According to Dr. Streicher, treatment plans for PCOS-related hair loss often tailor to each specific patient, depending on how bothersome or severe the hair loss is. According to Dr. Streicher and Dr. Smith, one of the most effective lines of treatment is the medication Rogaine (minoxidil).

Starting a birth control regimen is another common tactic for treating PCOS and its various symptoms, according to Harvard Health

"One of the mainstays in managing many of the effects of PCOS is birth control pills, which help lower testosterone by increasing sex-hormone-binding globulin," said Dr. Smith. "However, this generally helps more with controlling hair growth [...] above the upper lip or chin."

In a study from 2020 in the Journal of the American Academy of Dermatology, participants used spironolactone, an oral medication, to treat hair loss alone or with other treatments. As a result, the participants experienced significant hair growth.

Scalp Massage

There are some other less-studied methods, too. Dr. Streicher recommended trying a daily hair and scalp massage and low-level laser therapy to stimulate hair growth.

Natural Remedies

There are also more natural remedies for boosting hair growth. Vitamins and supplements like biotin, collagen, and zinc can possibly stimulate hair growth.

But, while Dr. Streicher said there's no harm in trying them (though you can ingest too much zinc, leading to zinc toxicity), there isn't significant research proving their efficacy either.

Dietary supplements are minimally regulated by the FDA and may or may not be suitable for you. The effects of supplements vary from person to person and depend on many variables, including type, dosage, frequency of use, and interactions with current medications. Please speak with your healthcare provider or pharmacist before starting any supplements.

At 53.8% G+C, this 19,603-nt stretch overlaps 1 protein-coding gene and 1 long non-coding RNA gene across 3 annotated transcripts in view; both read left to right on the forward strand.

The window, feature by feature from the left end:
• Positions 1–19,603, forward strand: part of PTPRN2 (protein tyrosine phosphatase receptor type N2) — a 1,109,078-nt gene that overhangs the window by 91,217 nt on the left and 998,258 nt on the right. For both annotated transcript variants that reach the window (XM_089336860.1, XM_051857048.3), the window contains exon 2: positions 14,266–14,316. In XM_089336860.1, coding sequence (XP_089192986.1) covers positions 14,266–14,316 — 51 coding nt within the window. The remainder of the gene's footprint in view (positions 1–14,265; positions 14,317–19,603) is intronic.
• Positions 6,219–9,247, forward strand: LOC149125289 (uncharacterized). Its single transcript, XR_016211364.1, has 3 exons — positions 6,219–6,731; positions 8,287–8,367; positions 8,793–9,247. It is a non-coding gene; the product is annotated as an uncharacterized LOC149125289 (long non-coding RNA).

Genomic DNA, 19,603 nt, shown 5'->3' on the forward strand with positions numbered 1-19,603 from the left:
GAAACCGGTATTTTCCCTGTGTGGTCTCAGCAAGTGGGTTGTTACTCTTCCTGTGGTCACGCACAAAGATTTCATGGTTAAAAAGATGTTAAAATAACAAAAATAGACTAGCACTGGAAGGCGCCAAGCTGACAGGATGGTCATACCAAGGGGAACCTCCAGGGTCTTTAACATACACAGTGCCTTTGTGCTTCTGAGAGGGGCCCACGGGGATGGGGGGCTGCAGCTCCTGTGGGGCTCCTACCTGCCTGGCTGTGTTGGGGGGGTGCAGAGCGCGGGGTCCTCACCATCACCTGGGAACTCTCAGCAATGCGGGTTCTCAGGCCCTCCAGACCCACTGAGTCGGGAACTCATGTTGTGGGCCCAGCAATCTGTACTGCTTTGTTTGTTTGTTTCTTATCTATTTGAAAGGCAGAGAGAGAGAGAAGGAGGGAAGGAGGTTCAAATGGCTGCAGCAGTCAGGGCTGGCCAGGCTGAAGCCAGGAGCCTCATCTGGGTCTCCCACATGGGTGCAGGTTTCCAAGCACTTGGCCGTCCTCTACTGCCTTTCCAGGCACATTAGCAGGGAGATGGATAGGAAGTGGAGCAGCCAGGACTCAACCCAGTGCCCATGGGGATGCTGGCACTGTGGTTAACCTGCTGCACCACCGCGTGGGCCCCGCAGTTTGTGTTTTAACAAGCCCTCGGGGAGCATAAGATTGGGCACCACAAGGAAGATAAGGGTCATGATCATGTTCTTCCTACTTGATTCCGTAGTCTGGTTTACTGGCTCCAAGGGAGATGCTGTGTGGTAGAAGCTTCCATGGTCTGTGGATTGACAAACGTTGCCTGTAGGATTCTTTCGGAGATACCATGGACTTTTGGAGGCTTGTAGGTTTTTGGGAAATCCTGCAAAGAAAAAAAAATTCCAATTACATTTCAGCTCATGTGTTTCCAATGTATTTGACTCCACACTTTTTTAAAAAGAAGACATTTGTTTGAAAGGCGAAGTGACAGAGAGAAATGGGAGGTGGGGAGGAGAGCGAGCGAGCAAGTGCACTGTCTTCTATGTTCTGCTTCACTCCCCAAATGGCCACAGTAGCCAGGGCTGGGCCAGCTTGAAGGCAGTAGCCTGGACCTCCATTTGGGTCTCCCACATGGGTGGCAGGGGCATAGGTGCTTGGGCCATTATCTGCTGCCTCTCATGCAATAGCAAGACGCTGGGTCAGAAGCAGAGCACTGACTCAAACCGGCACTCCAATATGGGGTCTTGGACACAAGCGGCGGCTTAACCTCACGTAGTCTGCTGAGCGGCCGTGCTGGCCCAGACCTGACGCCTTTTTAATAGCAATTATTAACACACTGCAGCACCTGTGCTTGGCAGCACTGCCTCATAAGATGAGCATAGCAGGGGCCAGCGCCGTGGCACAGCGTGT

When Should You See a Healthcare Provider for Hair Loss?

If you're experiencing unexpected hair loss, but do not yet have an official diagnosis of PCOS, it's important to seek help from a team of healthcare providers. That could look like a dermatologist and OB-GYN or a reproductive endocrinologist.

"Some patients may get frustrated because they may feel like their gynecologist or endocrinologist or whoever is treating their PCOS isn't necessarily addressing things like hair loss," explained Dr. Streicher. "Many people don't realize that dermatologists are hair loss experts and they're the ones who have the most expertise in treating this issue."

The same goes for other signs and symptoms of PCOS. If you're experiencing irregular menstrual bleeding, acne or excess sebum on the skin, or excess hair growth, among others, you should consult an OB-GYN, according to Dr. Streicher.

A Quick Review

PCOS is a condition that may cause hair loss. There are various treatment options available to help grow back the hair you've lost—includinf medications, scalp massages, or other natural remedies.

When dealing with PCOS-related hair loss, it's important to know that you're not alone. Talking it through with a community of people dealing with the same can be emotionally helpful. It may lead you to inquire about treatment options you may not have considered. 

Some potentially helpful resources include the Soul CystersPCOS Challenge, and myPCOSteam, all of which offer forums for sharing tips and emotional support to help each other cope with hair loss or other PCOS symptoms.